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L. H. Yoo, B. T. Crane, J.-R. Tian, J. L. Demer; Human, Whole-Body Rotational Stimulator of Torsional and Vertical Vestibulo-Ocular Reflex (VOR). Invest. Ophthalmol. Vis. Sci. 2007;48(13):893.
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© ARVO (1962-2015); The Authors (2016-present)
Earth-horizontal axis (EHA) rotation may include pitch, roll, or combinations of these motions that stimulate both the otoliths and semicircular canals (SCCs). The human VOR during EHA rotation remains enigmatic, largely due to the difficulty of delivering controlled vestibular stimuli during eye movement recording. We developed a whole-body EHA rotator capable of delivering high accelerations about controlled EHA axes, while compatible with 3-D recording of eye and head motion.
Within a large stationary 3-frequency sinusoidal magnetic field generator, we constructed a rotator framework of non-magnetic materials. Rotator half axles were milled from PVC pipe, and passed through bearings made of Mb-impregnated nylon. Both half axles were driven by digitally synchronized, stepper motors with total torque 1 N-km(740ft-lb). The subject chair was placed so that the rotational axis passed through, or at a specified eccentricity from, the labyrinths. Stresses in structural components were analyzed analytically and by finite element analysis; using Rankine’s criterion, the safety factor for each part was ≥3.1. Chair and head motion were evaluated using magnetic search coils and linear accelerometers.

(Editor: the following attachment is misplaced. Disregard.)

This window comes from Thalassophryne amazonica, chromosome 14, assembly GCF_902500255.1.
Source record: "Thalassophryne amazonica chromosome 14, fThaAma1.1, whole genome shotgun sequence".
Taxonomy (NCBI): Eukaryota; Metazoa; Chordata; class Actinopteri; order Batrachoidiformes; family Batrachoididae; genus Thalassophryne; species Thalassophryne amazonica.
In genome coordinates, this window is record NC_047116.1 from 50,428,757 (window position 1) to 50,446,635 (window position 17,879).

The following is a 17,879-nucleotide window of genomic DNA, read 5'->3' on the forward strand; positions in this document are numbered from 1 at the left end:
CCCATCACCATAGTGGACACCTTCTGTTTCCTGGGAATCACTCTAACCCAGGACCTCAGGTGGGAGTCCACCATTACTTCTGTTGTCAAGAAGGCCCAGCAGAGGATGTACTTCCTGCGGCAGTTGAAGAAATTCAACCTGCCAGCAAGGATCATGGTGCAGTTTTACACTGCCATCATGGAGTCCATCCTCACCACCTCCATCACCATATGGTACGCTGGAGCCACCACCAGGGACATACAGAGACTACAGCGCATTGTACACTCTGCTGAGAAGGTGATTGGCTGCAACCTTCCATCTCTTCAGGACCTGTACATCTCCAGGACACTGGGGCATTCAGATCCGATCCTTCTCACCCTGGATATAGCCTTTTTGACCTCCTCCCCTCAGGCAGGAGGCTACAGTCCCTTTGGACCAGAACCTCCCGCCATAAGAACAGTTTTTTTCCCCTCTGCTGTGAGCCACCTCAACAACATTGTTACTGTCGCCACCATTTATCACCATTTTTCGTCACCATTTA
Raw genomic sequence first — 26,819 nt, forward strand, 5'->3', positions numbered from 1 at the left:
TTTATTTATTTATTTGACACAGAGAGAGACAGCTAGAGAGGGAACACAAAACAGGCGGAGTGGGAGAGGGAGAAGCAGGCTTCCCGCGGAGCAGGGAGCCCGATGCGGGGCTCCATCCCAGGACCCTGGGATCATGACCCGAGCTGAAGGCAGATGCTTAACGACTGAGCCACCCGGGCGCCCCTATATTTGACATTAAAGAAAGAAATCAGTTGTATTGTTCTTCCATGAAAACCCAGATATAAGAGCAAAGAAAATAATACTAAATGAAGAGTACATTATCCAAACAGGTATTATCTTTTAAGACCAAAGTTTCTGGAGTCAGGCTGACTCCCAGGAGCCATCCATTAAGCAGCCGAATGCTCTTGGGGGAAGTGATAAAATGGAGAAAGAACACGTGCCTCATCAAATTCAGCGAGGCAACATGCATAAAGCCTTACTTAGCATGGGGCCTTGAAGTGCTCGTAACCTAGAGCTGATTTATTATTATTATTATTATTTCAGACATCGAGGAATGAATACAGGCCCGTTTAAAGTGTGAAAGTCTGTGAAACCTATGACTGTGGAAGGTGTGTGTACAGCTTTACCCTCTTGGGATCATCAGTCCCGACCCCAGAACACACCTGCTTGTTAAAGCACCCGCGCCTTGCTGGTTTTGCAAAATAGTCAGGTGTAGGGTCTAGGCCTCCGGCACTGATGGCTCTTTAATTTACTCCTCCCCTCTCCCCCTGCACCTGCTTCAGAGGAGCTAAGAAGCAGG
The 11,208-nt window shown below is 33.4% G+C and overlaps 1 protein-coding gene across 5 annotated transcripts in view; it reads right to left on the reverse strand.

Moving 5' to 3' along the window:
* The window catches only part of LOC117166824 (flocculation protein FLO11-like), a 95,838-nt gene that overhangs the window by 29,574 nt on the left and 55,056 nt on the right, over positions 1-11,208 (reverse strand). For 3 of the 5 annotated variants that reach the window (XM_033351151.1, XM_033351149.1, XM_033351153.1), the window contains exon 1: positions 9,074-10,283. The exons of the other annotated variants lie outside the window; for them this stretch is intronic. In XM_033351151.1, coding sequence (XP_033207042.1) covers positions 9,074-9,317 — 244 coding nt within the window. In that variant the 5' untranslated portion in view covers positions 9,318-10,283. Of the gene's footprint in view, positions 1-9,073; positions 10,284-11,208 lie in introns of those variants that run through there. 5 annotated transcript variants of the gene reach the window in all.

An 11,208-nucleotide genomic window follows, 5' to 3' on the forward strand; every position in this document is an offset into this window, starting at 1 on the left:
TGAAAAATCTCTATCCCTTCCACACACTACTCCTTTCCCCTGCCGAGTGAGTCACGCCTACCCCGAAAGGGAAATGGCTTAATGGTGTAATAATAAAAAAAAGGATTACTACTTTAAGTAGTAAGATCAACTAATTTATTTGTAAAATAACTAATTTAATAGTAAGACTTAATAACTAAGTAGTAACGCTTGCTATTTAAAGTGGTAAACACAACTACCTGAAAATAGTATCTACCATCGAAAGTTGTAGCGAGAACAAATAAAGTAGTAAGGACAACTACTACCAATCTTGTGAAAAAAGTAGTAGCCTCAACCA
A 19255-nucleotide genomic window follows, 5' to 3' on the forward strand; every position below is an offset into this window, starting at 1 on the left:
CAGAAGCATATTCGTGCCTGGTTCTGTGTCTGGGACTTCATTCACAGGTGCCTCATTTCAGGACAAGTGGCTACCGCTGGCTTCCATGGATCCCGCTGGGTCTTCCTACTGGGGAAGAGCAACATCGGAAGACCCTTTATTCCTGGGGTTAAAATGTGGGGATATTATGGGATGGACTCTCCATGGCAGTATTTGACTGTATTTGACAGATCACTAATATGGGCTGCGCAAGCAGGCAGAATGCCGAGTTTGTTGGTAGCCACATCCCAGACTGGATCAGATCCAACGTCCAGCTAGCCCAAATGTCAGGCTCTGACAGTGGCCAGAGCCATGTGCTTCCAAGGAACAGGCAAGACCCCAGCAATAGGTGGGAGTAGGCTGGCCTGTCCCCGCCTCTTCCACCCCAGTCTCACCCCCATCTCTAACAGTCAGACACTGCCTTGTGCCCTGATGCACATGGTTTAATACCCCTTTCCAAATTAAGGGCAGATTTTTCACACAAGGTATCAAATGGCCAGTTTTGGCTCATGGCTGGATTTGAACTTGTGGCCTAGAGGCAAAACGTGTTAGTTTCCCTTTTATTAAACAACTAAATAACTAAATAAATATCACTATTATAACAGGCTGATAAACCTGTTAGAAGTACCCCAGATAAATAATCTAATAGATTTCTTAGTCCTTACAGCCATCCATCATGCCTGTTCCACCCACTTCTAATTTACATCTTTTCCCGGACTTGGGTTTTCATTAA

The rotator achieved well-coupled, whole-body rotations of 12 adults about pitch, roll, and intermediate axes passing through the labyrinths. Peak sinusoidal and random transient rotations, recorded at the skull, were highly repeatable ≤2,000°/s2, ≤300°/s, and ≤50°. Subjects reported satisfactory comfort during both transient rotations and sustained tilts ≤45°. Rotator operation was magnetically compatible with low noise, 3-D search coil recording, and with simultaneous presentation of visual stimuli 30 - 300 cm away.
A rotator is now available for detailed study of human VORs during EHA rotation about axes at or near the vestibular labyrinths. EHA acceleration is sufficient for robust determination of temporal dynamics of human SCC and otolith-evoked VORs, and to induce inhibitory cutoff in individual SCC afferents.
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